2017/05/29

Avoiding undesired web Scraping and fake Web Search engines in Ruby on Rails

Introduction

If you have developed a nice web app with a lot of content, you will sooner or later face undesired web scraping.

The undesired web scraping will sometimes come from an unmasked bot, with user agents such as Go-http-client, curl, Java and others. But sometimes you will have to deal with bots pretending to be almighty Googlebot or some other legitimate bot.

In this article I will propose you a defense to mitigate undesired web scraping, and to detect fake bots disguised under a legitimate bot name (user agent), without compromising the response time.

This defense can be integrated in any rack-based web app, such as Ruby on Rails or Sinatra.

Request Throttling

If your website has a lot of content, any reasonable human visitor will not access many pages. Let's say that your visitor is a very avid reader and enjoys a lot your content. How many pages do you think it can visit:
  • per minute?
  • per hour?
  • per day?
Our defense strategy will be based on accumulating the number of requests coming from a single IP address for different slots of time.
When one IP address exceeds a pre-configured reasonably high number of requests for the given interval, our app will respond with an HTTP 429 "Too many requests" code.

To the rescue comes rack-attack: a rack middleware for blocking and throttling abusive requests.

Rack-attack stores request information in a configurable cache, with Redis and Memcached as some of the possible cache stores. If you are using Resque, you will probably want to use Redis for rack-attack too.


Here's a possible implementation of rack-attack:



Let's go through the code.

Any request whose path starts with one of these entries will be a candidate for throttling:


We set up a reasonable maximum number of requests for each of the intervals of time we will consider for request throttling:

This is arbitrary and you can choose different intervals of time.

We would like to limit the number of requests within 60 seconds coming from the same IP:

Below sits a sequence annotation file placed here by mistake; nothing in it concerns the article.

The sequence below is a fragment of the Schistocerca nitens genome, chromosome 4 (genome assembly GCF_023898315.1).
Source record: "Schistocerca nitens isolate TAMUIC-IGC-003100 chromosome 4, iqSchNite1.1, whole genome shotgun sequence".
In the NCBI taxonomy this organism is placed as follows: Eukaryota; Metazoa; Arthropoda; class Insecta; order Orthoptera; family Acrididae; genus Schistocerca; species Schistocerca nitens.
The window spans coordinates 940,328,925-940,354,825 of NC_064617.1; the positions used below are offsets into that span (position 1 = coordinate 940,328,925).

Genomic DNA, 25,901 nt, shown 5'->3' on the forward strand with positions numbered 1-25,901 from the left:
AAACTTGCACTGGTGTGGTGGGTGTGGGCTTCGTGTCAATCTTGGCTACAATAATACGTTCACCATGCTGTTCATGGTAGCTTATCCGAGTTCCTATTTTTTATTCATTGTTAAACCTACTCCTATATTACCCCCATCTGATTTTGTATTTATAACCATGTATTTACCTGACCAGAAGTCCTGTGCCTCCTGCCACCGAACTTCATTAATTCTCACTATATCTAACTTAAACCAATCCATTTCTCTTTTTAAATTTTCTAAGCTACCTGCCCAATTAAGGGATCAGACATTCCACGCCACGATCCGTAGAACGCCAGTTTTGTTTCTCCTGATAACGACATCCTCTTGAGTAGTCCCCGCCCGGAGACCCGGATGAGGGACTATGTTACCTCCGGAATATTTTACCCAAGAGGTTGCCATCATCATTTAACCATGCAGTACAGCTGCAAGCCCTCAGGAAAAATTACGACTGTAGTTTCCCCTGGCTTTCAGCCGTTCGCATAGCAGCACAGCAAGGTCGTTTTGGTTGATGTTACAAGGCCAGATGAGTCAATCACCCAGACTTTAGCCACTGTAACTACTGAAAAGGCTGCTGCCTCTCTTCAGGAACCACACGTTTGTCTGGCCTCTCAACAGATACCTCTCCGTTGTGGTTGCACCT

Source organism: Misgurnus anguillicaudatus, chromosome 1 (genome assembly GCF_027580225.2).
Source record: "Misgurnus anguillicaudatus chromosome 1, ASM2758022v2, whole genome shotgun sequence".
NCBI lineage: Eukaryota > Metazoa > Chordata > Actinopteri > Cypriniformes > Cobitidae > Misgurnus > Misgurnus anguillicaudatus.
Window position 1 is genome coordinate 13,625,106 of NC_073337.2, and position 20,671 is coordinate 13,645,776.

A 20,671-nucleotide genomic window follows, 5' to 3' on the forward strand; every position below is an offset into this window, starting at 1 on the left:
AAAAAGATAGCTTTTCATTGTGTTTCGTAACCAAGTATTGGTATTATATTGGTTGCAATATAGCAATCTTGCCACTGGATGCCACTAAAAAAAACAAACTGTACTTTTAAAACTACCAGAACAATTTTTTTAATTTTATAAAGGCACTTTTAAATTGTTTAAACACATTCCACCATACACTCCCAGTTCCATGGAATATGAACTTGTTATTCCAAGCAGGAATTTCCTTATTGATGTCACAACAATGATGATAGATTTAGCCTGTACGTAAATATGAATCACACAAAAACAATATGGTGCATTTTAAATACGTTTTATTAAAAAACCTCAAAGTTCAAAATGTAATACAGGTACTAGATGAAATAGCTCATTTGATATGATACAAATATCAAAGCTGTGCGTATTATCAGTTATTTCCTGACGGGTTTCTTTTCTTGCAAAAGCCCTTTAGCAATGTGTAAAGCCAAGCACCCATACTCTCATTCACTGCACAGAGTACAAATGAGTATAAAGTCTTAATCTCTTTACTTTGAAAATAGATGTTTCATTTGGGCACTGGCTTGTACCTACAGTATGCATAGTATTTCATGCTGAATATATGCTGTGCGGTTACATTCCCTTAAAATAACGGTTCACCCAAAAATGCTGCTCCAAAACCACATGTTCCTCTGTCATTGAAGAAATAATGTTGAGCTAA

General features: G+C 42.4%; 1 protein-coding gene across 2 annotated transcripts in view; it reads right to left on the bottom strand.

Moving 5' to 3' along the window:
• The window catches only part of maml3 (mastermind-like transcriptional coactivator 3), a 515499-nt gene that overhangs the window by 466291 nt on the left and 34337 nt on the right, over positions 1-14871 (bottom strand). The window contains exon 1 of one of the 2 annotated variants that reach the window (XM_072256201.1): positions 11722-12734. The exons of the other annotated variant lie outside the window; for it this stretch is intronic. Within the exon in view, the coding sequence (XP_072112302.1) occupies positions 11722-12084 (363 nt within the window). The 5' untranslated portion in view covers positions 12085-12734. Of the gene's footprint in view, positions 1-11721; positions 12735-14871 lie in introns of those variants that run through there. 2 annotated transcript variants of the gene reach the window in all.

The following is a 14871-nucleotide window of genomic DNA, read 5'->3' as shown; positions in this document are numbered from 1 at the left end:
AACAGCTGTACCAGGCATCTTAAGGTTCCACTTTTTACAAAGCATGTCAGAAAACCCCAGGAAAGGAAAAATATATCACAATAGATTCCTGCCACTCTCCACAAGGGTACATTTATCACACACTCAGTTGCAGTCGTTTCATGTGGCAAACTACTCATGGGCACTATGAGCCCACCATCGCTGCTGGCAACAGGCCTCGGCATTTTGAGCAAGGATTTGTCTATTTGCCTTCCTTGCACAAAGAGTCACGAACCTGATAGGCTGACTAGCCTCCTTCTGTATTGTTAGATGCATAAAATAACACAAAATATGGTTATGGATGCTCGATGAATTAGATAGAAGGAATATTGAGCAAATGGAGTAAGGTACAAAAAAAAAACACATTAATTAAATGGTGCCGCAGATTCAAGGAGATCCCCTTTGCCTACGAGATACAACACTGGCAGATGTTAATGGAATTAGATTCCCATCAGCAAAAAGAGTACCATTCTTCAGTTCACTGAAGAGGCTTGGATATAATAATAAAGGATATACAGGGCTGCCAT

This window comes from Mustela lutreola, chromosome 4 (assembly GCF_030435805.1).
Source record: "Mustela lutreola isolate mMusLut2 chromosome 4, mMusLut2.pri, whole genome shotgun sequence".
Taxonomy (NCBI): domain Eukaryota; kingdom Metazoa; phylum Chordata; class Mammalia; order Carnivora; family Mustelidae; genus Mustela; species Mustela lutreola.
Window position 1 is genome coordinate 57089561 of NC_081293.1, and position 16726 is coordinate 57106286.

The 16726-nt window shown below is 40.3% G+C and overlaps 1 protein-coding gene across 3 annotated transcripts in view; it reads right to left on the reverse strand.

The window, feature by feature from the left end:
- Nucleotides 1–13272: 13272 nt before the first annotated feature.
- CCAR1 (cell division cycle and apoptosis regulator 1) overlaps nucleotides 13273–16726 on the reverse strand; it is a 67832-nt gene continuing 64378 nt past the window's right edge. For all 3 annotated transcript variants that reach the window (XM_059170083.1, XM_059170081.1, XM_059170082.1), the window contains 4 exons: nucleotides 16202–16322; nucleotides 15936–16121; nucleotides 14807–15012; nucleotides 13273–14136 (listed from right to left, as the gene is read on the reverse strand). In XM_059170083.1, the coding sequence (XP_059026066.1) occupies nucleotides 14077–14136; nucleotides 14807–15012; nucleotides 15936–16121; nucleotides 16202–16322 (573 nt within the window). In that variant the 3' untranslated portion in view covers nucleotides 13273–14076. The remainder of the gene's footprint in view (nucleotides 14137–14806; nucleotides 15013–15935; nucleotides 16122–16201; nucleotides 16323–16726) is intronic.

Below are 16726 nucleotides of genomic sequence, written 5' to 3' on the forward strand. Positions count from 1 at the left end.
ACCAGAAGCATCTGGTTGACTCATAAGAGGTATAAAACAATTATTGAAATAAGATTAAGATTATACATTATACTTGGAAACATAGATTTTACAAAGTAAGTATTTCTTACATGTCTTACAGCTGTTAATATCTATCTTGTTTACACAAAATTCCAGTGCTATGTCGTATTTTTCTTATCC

When this throttle block returns a non-falsey value, a counter will be incremented in the Rack::Attack.cache. If the throttle's limit is exceeded, the request will be blocked.

We will modify slightly the default rack_attack algorithm to allow legitimate web indexers in a timely manner.
Here's the new implementation of the algorithm:


Our new algorithm is basically the same as the original rack_attack one, except for the addition of these lines which check if the request comes from one of our allowed Search crawlers:


What this block does is:
  • Check if the request comes from a Search  Engine, identified by its user agent
  • If that's the case, assume it's true and verify offline the authenticity of the bot, so we do not delay the response. If it turns out to be fake, it will be blocked in subsequent requests

The performance of this algorithm will tipically be of just a few milliseconds.

Here's the Rails ActiveJob that will verify the authenticity of the bot. This can be implemented by a Resque queue.



Verify Bot


Let's see a possible implementation of VerifyBot.
Methods that VerifyBot will have:
  • verify: given a user agent and IP, verify the authenticity of the bot
  • allowed_user_agent: true for the user agents from bots we will allow
  • fake_bot: true for bots already verified as fake
  • allowed_bot: true for bots already verified as authentic

VerifyBot will use Redis to cache already verified bots and marked either as safe or fake. These two lists will be stored as Redis sets.





With these, only the implementation of the BotValidator is missing to complete the puzzle.

Bot Validator

Popular search engines authenticity can be verified by a reverse-forward DNS lookup. For instance, this is what Google recommends to verify Googlebot:
  1. Run a reverse DNS lookup on the accessing IP address
     
  2. Verify that the domain name is in either googlebot.com or google.com
     
  3. Run a forward DNS lookup on the domain name retrieved in step 1. Verify that it is the same as the original accessing IP address


Our BotValidator will have two main methods:
  • allowed_user_agent: true for users agents from bots we will allow
  • do_validation: true if the user agent can be authenticated. Will raise exception in case of a fake bot

Subclasses for each bot we want to validate will implement the methods:
  • validates? : true if responsible of validation for the given user agent
  • is_valid? : true when the bot is validated for the given user agent and IP address
Here's the implementation:


Subclass ReverseForwardDnsValidator implements the mentioned validation strategy that many search engines and bots follow.

To validate Googlebot or Bingbot, we will only need to subclass ReverseForwardDnsValidator and implement:
  • validates? : true if passed user_agent is the one the class validates
  • valid_hosts: array of valid reverse DNS host name terminations

Other subclasses for different validations can be added. For intance, one to validate Facebook bot, a generic one for Reverse-only DNS validation, etc.

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